Fellow Countrymen, it has been my privilege to serve India and the cause of India's freedom for many years. Today I address you for the first time officially as the First Servant of the Indian people, pledged to their service and their betterment. I am here because you willed it so and I remain here so long as you choose to honour me with your confidence.
We are a free and sovereign people today and we have rid ourselves of the burden of the past. We look at the world with clear and friendly eyes and at the future with faith and confidence.
The burden of foreign domination is done away with, but freedom brings its own responsibilities and burdens, and they can only be shouldered in the spirit of a free people, self-disciplined, and determined to preserve and enlarge that freedom.
We have achieved much; we have to achieve much more. Let us then address ourselves to our new tasks with the determination and adherence to high principles which our great leader has taught us. Gandhiji is fortunately with us to guide and inspire and ever to point out to us the path of high endeavour.
He taught us long ago that ideals and objectives can never be divorced from the methods adopted to realise them; that worthy ends can only be achieved through worthy means. If we aim at the big things of life, if we dream of India as a great nation giving her age-old message of peace and freedom to others, then we have to be big ourselves and worthy children of Mother India. The eyes of the world are upon us watching this birth of freedom in the East and wondering what it means.
Our first and immediate objective must be to put an end to all internal strife and violence, which disfigure and degrade us and injure the cause of freedom. They come in the way of consideration of the great economic problems of the masses of the people which so urgently demand attention.
Our long subjection and the World War and its aftermath have made us inherit an accumulation of vital problems, and today our people lack food and clothing and other necessaries, and we are caught in a spiral of inflation and rising prices. We cannot solve these problems suddenly, but we cannot also delay their solution.
So, we must plan wisely so that the burdens on the masses may grow less and their standards of living go up. We wish ill to none, but it must be clearly understood that the interests of our long-suffering masses must come first and every entrenched interest that comes in their way must yield to them.
We have to change rapidly our antiquared land tenure system, and we have also to promote industrialisation on a large and balanced scale, so as to add to the wealth of the country, and thus to the national dividend which can be equitably distributed.
Production today is the first priority, and every attempt to hamper or lessen production is injuring the nation, and more especially harmful to our labouring masses. But production by itself is not enough, for this may lead to an even greater concentration of wealth in a few hands, which comes in the way of progress and which, in the context of today, produces instability and conflict. Therefore, fair and equitable distribution is essential for any solution of the problem.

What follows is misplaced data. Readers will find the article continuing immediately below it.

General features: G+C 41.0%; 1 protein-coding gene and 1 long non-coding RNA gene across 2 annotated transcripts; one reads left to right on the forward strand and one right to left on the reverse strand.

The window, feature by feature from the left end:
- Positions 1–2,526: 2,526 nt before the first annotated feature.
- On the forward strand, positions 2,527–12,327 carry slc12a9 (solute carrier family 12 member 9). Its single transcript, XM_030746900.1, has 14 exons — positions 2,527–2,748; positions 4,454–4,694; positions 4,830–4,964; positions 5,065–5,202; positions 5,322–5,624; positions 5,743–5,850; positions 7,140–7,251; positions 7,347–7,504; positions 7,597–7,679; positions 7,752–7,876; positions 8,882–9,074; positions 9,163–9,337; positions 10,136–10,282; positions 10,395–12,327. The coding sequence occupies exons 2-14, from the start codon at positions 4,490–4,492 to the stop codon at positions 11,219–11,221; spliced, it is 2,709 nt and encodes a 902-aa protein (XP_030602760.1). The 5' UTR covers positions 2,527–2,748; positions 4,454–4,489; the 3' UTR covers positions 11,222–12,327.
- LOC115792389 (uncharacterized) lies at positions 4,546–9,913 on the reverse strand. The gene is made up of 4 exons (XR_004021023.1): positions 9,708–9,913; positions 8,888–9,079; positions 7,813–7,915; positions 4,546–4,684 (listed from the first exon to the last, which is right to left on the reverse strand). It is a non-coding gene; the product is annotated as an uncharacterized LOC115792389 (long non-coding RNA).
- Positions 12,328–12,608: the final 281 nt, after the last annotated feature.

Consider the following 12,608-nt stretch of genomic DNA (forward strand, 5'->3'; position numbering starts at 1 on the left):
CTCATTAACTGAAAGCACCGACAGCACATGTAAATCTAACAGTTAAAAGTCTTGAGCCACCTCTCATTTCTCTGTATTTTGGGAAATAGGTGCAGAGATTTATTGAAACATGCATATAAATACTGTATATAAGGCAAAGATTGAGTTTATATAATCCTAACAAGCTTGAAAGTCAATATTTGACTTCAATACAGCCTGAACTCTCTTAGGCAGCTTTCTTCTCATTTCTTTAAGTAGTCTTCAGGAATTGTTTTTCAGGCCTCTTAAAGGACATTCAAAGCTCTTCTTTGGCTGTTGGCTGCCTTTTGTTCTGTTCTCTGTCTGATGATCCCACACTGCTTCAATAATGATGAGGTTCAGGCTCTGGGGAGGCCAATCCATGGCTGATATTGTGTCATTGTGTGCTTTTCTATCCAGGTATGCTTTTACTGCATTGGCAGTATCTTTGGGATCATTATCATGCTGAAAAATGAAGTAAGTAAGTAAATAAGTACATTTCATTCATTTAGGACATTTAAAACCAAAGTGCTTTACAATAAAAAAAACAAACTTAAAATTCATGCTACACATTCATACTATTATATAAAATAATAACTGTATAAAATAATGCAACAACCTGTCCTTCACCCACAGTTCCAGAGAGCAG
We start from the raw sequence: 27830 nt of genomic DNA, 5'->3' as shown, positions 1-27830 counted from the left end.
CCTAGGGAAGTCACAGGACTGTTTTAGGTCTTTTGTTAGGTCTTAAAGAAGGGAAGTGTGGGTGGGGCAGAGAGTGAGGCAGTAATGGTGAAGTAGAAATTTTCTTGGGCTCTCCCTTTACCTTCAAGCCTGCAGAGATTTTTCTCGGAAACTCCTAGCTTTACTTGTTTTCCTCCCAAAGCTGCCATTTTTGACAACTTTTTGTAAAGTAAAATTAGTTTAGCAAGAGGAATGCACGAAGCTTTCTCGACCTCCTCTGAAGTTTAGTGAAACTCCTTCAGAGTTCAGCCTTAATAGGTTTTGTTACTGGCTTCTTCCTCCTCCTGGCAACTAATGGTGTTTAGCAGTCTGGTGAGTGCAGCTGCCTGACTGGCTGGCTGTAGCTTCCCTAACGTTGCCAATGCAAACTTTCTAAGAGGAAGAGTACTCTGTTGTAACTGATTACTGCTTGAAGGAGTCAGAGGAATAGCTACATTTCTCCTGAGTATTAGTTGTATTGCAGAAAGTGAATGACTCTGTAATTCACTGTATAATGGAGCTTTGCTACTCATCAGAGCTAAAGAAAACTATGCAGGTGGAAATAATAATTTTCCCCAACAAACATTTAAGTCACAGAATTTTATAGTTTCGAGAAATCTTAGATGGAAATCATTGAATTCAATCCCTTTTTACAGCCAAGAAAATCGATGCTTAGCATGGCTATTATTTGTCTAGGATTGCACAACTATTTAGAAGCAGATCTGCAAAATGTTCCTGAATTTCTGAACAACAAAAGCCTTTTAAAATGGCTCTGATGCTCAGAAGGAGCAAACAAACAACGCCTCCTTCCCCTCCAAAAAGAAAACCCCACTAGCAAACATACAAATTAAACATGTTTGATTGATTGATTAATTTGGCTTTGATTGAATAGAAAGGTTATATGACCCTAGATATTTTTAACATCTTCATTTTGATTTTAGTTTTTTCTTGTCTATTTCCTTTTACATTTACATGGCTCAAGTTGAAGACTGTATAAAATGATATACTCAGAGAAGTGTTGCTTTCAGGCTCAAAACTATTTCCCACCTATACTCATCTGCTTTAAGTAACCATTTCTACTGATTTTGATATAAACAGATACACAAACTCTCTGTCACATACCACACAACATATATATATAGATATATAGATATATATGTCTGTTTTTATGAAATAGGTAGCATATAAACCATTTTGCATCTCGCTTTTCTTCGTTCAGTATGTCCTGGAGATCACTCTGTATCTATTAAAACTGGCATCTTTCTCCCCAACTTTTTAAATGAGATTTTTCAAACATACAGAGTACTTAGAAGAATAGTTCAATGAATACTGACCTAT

The Government of India have in hand at present several vast schemes for developing river valleys by controlling the flow of rivers, building dams and reservoirs and irrigation works and developing hydro-electric power. These will lead to greater food production and to the growth of industry and to all-round development. These schemes are thus basic to all planning and we intend to complete them as rapidly as possible so that the masses may profit.
All this requires peaceful conditions and the co-operation of all concerned, and hard and continuous work. Let us then address ourselves to these great and worthy tasks and forget our mutual wrangling and conflicts. There is a time for quarrelling and there is a time for co-operative endeavour. There is a time for work and there is a time for play. Today, there is no time for quarrelling or overmuch play, unless we prove false to our country and our people. Today, we must co-operate with one another and work together, and work with right goodwill.
I should like to address a few words to our Services, civil and military. The old distinctions and differences are gone and today we are all free sons and daughters of India, proud of our country's freedom and joining together in our service of her. Our common allegiances are to India. In the difficult days ahead, our Services and experts have a vital role to play and we invite them to do so as comrades in the service of India.